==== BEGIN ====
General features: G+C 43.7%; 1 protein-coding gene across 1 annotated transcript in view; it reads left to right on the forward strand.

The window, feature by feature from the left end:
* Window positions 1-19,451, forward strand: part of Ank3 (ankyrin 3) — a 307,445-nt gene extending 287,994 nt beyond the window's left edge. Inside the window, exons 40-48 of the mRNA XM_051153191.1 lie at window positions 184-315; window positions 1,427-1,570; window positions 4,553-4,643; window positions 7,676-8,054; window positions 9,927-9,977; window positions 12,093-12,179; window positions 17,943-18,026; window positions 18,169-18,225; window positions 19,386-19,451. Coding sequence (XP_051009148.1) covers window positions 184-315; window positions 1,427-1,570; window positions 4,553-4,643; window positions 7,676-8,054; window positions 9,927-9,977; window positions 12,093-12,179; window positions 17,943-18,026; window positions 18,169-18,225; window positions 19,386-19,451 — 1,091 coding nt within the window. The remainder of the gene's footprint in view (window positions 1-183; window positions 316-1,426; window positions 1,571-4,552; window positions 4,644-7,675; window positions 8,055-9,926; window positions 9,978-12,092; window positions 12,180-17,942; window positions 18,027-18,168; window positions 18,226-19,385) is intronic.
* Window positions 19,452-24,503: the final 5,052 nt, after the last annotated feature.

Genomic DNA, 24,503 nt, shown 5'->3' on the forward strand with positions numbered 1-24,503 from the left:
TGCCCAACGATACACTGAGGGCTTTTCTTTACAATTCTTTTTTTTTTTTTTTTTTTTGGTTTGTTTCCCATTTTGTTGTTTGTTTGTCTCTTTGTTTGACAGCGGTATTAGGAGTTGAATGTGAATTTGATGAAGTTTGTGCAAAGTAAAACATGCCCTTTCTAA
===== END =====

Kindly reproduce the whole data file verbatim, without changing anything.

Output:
General features: G+C 43.7%; 1 protein-coding gene across 1 annotated transcript in view; it reads left to right on the forward strand.

The window, feature by feature from the left end:
* Window positions 1-19,451, forward strand: part of Ank3 (ankyrin 3) — a 307,445-nt gene extending 287,994 nt beyond the window's left edge. Inside the window, exons 40-48 of the mRNA XM_051153191.1 lie at window positions 184-315; window positions 1,427-1,570; window positions 4,553-4,643; window positions 7,676-8,054; window positions 9,927-9,977; window positions 12,093-12,179; window positions 17,943-18,026; window positions 18,169-18,225; window positions 19,386-19,451. Coding sequence (XP_051009148.1) covers window positions 184-315; window positions 1,427-1,570; window positions 4,553-4,643; window positions 7,676-8,054; window positions 9,927-9,977; window positions 12,093-12,179; window positions 17,943-18,026; window positions 18,169-18,225; window positions 19,386-19,451 — 1,091 coding nt within the window. The remainder of the gene's footprint in view (window positions 1-183; window positions 316-1,426; window positions 1,571-4,552; window positions 4,644-7,675; window positions 8,055-9,926; window positions 9,978-12,092; window positions 12,180-17,942; window positions 18,027-18,168; window positions 18,226-19,385) is intronic.
* Window positions 19,452-24,503: the final 5,052 nt, after the last annotated feature.

Genomic DNA, 24,503 nt, shown 5'->3' on the forward strand with positions numbered 1-24,503 from the left:
TGCCCAACGATACACTGAGGGCTTTTCTTTACAATTCTTTTTTTTTTTTTTTTTTTTGGTTTGTTTCCCATTTTGTTGTTTGTTTGTCTCTTTGTTTGACAGCGGTATTAGGAGTTGAATGTGAATTTGATGAAGTTTGTGCAAAGTAAAACATGCCCTTTCTAA